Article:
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July 1, 2011 | Fiction

We Have to Go Back

xTx

We Have to Go Back photo

I miss Lost. I want to go on Lost with you. Let’s be on Lost together. Let’s get on a plane that says: DESTINATION - CRASH. Let’s be a part of the brand new cast. I want to be a main character because it’s important that strangers care about my outcome. I do not want to be a background bitch. I do not want to be a fruit cutter. I do not want to carry firewood in the distance. I do not want to tie tarps down while completely out of focus. I do not want to have to explain to my (dead) grandmother, “No, THAT ONE IS ME!” over and over again while I pause the screen, point and expect her eyes to recognize the blur of me digging a trench behind the characters that really matter. First of all, she’s never seen me dig a trench, secondly, she has bad eyesight because she is dead and thirdly, I just really need to feel like I matter.

This new Lost will feature you and me and a half dozen other interesting, engaging and gorgeous cast members. It will be touted as “The NEW Lost” and there we will be: gigantic stars. J. J. Abrams will be hailed as a genius having done what no other television person has done before—topped his own super successful show with a completely duplicate yet different show just one year after the first show ended. We will count our lucky stars (whatever that means) that we were chosen to be on The New Lost and we will sleep in the same bed in our expensive company-paid-for-condo because it is big and so soft with all of the mattresses and pillows and down comforters. At night, you will insist we keep the balcony doors open because you like the salt from the ocean breeze to rest between my thighs. I will tell you it gets too cold late at night and that I am going to start sleeping with my underwear on until you agree to keep them closed. I won’t tell you who wins this argument; I will only tell you it was a fun victory.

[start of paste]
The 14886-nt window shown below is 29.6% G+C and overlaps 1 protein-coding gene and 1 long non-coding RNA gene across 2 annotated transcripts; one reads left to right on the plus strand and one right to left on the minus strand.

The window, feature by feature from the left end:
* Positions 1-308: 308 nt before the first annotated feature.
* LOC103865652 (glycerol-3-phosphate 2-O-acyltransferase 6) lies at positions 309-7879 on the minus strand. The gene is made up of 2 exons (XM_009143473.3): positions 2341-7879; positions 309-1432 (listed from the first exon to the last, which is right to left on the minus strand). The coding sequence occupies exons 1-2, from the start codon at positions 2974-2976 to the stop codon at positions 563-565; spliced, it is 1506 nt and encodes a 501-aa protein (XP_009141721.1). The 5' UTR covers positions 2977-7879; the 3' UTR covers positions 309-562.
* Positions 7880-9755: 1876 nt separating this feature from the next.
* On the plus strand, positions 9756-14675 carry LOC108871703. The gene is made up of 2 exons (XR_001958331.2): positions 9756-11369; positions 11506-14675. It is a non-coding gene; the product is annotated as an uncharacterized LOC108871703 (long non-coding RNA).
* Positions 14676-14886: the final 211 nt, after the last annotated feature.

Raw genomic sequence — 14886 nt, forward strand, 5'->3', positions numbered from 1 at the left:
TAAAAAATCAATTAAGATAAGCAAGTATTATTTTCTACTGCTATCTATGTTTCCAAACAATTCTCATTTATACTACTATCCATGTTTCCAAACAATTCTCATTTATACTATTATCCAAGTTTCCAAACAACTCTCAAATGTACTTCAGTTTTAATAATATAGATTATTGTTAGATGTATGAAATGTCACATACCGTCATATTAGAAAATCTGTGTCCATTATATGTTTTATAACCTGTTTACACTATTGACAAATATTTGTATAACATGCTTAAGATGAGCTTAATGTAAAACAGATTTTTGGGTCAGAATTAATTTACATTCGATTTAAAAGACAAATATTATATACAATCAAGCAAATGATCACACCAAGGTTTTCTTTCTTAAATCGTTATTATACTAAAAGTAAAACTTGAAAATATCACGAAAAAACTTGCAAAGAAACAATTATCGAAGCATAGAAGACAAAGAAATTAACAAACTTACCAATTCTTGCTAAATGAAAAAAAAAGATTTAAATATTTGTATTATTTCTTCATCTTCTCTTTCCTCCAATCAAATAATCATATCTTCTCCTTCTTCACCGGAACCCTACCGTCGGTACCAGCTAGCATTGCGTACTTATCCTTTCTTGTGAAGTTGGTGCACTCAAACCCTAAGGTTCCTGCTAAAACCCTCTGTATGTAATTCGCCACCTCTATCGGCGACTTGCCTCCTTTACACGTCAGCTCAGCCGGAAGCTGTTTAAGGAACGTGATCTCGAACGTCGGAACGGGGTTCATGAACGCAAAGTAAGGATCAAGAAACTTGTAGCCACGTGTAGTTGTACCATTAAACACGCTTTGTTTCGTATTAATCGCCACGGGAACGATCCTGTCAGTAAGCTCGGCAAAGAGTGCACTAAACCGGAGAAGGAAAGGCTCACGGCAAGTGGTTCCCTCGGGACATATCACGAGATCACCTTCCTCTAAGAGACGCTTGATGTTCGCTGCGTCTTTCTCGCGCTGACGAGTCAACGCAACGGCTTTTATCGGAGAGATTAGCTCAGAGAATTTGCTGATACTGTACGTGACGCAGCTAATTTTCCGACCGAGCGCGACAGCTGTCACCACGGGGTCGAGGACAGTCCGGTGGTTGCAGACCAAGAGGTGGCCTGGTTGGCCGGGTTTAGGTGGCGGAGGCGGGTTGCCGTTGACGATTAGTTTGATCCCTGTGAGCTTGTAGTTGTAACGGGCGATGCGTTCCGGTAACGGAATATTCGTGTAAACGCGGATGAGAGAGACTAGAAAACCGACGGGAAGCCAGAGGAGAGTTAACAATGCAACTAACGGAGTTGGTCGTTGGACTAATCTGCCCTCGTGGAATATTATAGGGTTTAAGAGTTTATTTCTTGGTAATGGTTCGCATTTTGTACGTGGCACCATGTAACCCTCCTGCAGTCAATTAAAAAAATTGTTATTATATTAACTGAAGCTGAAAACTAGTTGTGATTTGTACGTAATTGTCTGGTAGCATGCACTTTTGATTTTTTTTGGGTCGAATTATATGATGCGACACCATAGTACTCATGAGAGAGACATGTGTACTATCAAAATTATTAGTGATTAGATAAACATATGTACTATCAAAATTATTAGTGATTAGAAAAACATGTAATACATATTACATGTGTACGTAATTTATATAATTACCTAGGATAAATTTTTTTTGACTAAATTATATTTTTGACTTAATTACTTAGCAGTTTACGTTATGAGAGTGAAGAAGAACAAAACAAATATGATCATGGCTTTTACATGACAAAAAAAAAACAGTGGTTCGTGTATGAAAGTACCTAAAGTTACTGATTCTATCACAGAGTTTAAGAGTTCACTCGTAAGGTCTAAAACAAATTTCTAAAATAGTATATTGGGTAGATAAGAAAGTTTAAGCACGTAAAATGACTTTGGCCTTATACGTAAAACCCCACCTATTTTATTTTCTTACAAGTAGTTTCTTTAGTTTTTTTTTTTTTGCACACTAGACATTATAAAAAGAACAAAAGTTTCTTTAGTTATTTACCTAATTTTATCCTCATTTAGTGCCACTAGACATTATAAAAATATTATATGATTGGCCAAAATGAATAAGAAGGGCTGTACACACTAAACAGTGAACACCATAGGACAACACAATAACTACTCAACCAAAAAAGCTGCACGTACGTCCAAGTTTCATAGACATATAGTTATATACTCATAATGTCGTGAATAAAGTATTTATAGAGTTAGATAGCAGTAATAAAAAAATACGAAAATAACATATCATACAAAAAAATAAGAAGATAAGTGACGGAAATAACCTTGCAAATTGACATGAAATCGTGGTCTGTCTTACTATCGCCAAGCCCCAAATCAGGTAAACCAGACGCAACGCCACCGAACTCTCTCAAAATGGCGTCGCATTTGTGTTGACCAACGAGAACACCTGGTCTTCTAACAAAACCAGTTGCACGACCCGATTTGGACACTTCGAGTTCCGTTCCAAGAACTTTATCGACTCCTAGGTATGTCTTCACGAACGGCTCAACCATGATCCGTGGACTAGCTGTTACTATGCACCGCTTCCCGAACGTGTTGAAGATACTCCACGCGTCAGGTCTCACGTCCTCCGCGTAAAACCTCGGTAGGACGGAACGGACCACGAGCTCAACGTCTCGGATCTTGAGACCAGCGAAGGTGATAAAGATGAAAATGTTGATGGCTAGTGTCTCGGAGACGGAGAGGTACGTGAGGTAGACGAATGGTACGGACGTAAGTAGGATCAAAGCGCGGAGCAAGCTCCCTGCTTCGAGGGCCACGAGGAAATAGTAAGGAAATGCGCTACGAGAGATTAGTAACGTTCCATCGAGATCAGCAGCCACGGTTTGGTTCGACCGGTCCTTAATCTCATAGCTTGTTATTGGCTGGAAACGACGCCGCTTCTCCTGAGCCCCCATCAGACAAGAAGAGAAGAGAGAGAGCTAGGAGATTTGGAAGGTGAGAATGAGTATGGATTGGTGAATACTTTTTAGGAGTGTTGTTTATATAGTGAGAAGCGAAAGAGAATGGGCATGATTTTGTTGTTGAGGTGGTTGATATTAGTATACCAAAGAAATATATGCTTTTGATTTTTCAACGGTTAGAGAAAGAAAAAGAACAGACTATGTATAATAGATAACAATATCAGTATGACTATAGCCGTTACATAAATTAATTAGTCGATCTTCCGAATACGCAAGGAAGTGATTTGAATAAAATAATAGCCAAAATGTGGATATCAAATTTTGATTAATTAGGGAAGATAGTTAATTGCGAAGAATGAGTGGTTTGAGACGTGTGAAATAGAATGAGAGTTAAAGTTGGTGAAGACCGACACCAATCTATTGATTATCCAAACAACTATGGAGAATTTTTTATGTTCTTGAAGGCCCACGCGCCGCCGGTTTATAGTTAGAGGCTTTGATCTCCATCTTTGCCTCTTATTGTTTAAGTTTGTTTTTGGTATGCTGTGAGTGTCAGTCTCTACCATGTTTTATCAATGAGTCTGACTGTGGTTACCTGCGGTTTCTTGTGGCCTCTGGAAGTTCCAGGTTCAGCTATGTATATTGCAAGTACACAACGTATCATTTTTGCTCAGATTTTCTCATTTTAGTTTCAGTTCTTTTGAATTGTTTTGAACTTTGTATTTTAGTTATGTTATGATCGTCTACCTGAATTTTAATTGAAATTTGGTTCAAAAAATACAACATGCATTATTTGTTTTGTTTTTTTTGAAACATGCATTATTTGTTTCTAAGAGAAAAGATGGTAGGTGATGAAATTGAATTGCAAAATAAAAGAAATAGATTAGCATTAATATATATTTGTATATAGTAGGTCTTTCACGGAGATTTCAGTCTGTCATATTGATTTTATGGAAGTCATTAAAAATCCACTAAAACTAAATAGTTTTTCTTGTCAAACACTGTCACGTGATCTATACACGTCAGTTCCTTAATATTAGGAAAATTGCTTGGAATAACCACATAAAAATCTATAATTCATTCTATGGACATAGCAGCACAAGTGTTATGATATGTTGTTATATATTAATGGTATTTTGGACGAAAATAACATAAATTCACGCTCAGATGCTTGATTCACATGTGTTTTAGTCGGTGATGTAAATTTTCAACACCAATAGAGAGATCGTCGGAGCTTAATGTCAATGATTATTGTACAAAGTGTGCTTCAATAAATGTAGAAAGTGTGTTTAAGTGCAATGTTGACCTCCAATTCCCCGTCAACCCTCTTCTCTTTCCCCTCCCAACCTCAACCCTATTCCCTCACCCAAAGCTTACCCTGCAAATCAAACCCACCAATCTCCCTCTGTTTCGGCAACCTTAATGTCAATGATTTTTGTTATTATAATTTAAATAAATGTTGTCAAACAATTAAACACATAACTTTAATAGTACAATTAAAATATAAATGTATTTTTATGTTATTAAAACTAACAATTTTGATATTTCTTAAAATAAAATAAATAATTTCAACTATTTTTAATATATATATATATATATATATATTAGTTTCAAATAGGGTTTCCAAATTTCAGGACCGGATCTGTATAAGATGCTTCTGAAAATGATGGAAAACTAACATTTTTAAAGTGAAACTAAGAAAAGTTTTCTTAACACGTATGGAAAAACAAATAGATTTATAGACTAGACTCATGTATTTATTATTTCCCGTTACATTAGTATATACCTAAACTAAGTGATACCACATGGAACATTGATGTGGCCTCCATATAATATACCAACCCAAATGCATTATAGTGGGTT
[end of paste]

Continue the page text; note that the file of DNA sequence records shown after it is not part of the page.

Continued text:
On the new Lost you and I will share a hut. A hut made out of an airplane wheel well and some palm fronds. You are the brave one and I am the one that looks pretty only when I smile or am roughed up from a danger-evading run through the jungle. But my bikini ass and my amazing personality will lock me into America’s hearts like a nickel-encrusted trophy case made for long, wooden hallways. You are there cleaning the hallway with a machine that shines wood. You are backlit and this is a flashback to your life as a good-hearted, young janitor. I giggle from inside the trophy case. Your hair is so short and clean. Your face is completely shaved. I want to tell you we will crash onto an island in a few months and that your hair will grow long and scraggly and have a beard to match. I want to tell you that you will look more like a criminal than a janitor but it’s still a good look even though I keep teasing that you would look at home in an orange jumpsuit. But I won’t tell you this because I am inside a trophy case that is inside America’s hearts and back on the island it won’t matter anyway because we are famous and we are fighting mysteries.